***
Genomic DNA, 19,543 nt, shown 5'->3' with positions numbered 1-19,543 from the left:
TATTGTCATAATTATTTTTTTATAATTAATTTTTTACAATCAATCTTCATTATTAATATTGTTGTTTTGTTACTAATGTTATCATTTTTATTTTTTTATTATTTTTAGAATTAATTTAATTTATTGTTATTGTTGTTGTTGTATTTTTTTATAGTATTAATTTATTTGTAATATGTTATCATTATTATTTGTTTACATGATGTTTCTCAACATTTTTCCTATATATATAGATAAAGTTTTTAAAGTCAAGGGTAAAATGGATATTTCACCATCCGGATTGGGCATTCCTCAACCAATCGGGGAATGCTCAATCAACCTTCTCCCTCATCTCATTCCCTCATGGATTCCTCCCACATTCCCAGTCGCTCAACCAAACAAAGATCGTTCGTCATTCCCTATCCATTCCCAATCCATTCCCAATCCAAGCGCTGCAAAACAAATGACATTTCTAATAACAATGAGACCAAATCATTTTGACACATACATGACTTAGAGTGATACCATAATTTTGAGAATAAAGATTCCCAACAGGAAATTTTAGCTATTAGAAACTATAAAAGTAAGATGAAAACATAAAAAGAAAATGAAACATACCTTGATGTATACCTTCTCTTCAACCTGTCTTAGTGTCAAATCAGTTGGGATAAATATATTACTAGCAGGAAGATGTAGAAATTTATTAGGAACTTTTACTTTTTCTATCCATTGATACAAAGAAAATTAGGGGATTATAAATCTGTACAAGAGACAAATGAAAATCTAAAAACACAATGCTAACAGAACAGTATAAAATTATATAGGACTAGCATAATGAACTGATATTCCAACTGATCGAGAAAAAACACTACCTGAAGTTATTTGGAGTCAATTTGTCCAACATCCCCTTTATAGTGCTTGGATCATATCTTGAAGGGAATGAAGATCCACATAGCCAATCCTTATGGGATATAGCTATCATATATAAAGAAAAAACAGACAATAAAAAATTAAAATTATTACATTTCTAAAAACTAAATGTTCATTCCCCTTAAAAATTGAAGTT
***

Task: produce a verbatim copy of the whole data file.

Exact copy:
Genomic DNA, 19,543 nt, shown 5'->3' with positions numbered 1-19,543 from the left:
TATTGTCATAATTATTTTTTTATAATTAATTTTTTACAATCAATCTTCATTATTAATATTGTTGTTTTGTTACTAATGTTATCATTTTTATTTTTTTATTATTTTTAGAATTAATTTAATTTATTGTTATTGTTGTTGTTGTATTTTTTTATAGTATTAATTTATTTGTAATATGTTATCATTATTATTTGTTTACATGATGTTTCTCAACATTTTTCCTATATATATAGATAAAGTTTTTAAAGTCAAGGGTAAAATGGATATTTCACCATCCGGATTGGGCATTCCTCAACCAATCGGGGAATGCTCAATCAACCTTCTCCCTCATCTCATTCCCTCATGGATTCCTCCCACATTCCCAGTCGCTCAACCAAACAAAGATCGTTCGTCATTCCCTATCCATTCCCAATCCATTCCCAATCCAAGCGCTGCAAAACAAATGACATTTCTAATAACAATGAGACCAAATCATTTTGACACATACATGACTTAGAGTGATACCATAATTTTGAGAATAAAGATTCCCAACAGGAAATTTTAGCTATTAGAAACTATAAAAGTAAGATGAAAACATAAAAAGAAAATGAAACATACCTTGATGTATACCTTCTCTTCAACCTGTCTTAGTGTCAAATCAGTTGGGATAAATATATTACTAGCAGGAAGATGTAGAAATTTATTAGGAACTTTTACTTTTTCTATCCATTGATACAAAGAAAATTAGGGGATTATAAATCTGTACAAGAGACAAATGAAAATCTAAAAACACAATGCTAACAGAACAGTATAAAATTATATAGGACTAGCATAATGAACTGATATTCCAACTGATCGAGAAAAAACACTACCTGAAGTTATTTGGAGTCAATTTGTCCAACATCCCCTTTATAGTGCTTGGATCATATCTTGAAGGGAATGAAGATCCACATAGCCAATCCTTATGGGATATAGCTATCATATATAAAGAAAAAACAGACAATAAAAAATTAAAATTATTACATTTCTAAAAACTAAATGTTCATTCCCCTTAAAAATTGAAGTT